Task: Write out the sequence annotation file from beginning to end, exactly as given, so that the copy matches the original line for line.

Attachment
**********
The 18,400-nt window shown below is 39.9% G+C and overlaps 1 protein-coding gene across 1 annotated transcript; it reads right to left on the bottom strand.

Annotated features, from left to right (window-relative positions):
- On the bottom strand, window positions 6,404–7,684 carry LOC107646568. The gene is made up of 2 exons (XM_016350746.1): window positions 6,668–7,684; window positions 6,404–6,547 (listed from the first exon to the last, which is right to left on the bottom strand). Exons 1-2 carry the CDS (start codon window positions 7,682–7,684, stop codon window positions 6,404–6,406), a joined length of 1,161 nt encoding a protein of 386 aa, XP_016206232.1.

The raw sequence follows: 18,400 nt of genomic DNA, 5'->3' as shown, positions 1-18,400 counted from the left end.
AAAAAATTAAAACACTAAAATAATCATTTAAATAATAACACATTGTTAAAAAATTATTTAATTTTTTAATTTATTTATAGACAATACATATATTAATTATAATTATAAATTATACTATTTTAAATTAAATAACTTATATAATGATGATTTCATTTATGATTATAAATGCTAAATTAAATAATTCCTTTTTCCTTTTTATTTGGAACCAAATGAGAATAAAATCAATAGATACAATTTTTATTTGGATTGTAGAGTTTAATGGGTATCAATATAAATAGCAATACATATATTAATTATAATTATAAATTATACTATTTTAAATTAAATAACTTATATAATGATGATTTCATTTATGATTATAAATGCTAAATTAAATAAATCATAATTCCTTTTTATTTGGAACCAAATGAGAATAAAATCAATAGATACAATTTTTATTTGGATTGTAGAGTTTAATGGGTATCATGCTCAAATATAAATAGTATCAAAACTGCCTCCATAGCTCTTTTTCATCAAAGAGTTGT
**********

The 18,400-nt window shown below is 39.9% G+C and overlaps 1 protein-coding gene across 1 annotated transcript; it reads right to left on the bottom strand.

Annotated features, from left to right (window-relative positions):
- On the bottom strand, window positions 6,404–7,684 carry LOC107646568. The gene is made up of 2 exons (XM_016350746.1): window positions 6,668–7,684; window positions 6,404–6,547 (listed from the first exon to the last, which is right to left on the bottom strand). Exons 1-2 carry the CDS (start codon window positions 7,682–7,684, stop codon window positions 6,404–6,406), a joined length of 1,161 nt encoding a protein of 386 aa, XP_016206232.1.

The raw sequence follows: 18,400 nt of genomic DNA, 5'->3' as shown, positions 1-18,400 counted from the left end.
AAAAAATTAAAACACTAAAATAATCATTTAAATAATAACACATTGTTAAAAAATTATTTAATTTTTTAATTTATTTATAGACAATACATATATTAATTATAATTATAAATTATACTATTTTAAATTAAATAACTTATATAATGATGATTTCATTTATGATTATAAATGCTAAATTAAATAATTCCTTTTTCCTTTTTATTTGGAACCAAATGAGAATAAAATCAATAGATACAATTTTTATTTGGATTGTAGAGTTTAATGGGTATCAATATAAATAGCAATACATATATTAATTATAATTATAAATTATACTATTTTAAATTAAATAACTTATATAATGATGATTTCATTTATGATTATAAATGCTAAATTAAATAAATCATAATTCCTTTTTATTTGGAACCAAATGAGAATAAAATCAATAGATACAATTTTTATTTGGATTGTAGAGTTTAATGGGTATCATGCTCAAATATAAATAGTATCAAAACTGCCTCCATAGCTCTTTTTCATCAAAGAGTTGT